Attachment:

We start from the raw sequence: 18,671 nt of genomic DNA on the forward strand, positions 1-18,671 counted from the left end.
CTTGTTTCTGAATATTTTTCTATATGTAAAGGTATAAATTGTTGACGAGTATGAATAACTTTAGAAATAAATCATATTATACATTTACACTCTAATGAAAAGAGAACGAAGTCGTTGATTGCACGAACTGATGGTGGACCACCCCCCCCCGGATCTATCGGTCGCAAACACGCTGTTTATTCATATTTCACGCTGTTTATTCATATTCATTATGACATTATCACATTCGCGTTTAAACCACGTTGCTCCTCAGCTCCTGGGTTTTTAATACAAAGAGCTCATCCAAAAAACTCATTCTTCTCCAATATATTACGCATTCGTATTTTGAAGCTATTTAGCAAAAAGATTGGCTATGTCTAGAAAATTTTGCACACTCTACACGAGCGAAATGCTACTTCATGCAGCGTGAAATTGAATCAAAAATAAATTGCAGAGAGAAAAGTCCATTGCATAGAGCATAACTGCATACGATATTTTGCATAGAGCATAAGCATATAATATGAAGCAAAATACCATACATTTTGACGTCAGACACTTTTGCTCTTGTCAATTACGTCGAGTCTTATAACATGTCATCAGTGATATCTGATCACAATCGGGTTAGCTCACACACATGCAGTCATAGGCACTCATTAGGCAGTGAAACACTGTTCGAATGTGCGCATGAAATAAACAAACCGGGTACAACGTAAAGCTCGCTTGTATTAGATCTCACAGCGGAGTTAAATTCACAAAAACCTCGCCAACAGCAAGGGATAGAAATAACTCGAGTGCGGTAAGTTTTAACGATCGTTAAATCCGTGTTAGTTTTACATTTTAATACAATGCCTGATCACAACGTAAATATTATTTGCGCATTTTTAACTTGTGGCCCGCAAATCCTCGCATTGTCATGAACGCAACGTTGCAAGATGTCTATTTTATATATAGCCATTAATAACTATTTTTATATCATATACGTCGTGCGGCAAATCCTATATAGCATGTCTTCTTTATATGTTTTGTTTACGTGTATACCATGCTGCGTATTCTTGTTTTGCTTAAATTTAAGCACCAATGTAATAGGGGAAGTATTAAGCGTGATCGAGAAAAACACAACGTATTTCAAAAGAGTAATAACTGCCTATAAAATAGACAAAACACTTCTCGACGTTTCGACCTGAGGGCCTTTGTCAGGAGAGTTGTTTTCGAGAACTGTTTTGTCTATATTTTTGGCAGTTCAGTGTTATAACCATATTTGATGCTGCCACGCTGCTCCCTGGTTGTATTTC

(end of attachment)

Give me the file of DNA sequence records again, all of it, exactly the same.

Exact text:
We start from the raw sequence: 18,671 nt of genomic DNA on the forward strand, positions 1-18,671 counted from the left end.
CTTGTTTCTGAATATTTTTCTATATGTAAAGGTATAAATTGTTGACGAGTATGAATAACTTTAGAAATAAATCATATTATACATTTACACTCTAATGAAAAGAGAACGAAGTCGTTGATTGCACGAACTGATGGTGGACCACCCCCCCCCGGATCTATCGGTCGCAAACACGCTGTTTATTCATATTTCACGCTGTTTATTCATATTCATTATGACATTATCACATTCGCGTTTAAACCACGTTGCTCCTCAGCTCCTGGGTTTTTAATACAAAGAGCTCATCCAAAAAACTCATTCTTCTCCAATATATTACGCATTCGTATTTTGAAGCTATTTAGCAAAAAGATTGGCTATGTCTAGAAAATTTTGCACACTCTACACGAGCGAAATGCTACTTCATGCAGCGTGAAATTGAATCAAAAATAAATTGCAGAGAGAAAAGTCCATTGCATAGAGCATAACTGCATACGATATTTTGCATAGAGCATAAGCATATAATATGAAGCAAAATACCATACATTTTGACGTCAGACACTTTTGCTCTTGTCAATTACGTCGAGTCTTATAACATGTCATCAGTGATATCTGATCACAATCGGGTTAGCTCACACACATGCAGTCATAGGCACTCATTAGGCAGTGAAACACTGTTCGAATGTGCGCATGAAATAAACAAACCGGGTACAACGTAAAGCTCGCTTGTATTAGATCTCACAGCGGAGTTAAATTCACAAAAACCTCGCCAACAGCAAGGGATAGAAATAACTCGAGTGCGGTAAGTTTTAACGATCGTTAAATCCGTGTTAGTTTTACATTTTAATACAATGCCTGATCACAACGTAAATATTATTTGCGCATTTTTAACTTGTGGCCCGCAAATCCTCGCATTGTCATGAACGCAACGTTGCAAGATGTCTATTTTATATATAGCCATTAATAACTATTTTTATATCATATACGTCGTGCGGCAAATCCTATATAGCATGTCTTCTTTATATGTTTTGTTTACGTGTATACCATGCTGCGTATTCTTGTTTTGCTTAAATTTAAGCACCAATGTAATAGGGGAAGTATTAAGCGTGATCGAGAAAAACACAACGTATTTCAAAAGAGTAATAACTGCCTATAAAATAGACAAAACACTTCTCGACGTTTCGACCTGAGGGCCTTTGTCAGGAGAGTTGTTTTCGAGAACTGTTTTGTCTATATTTTTGGCAGTTCAGTGTTATAACCATATTTGATGCTGCCACGCTGCTCCCTGGTTGTATTTC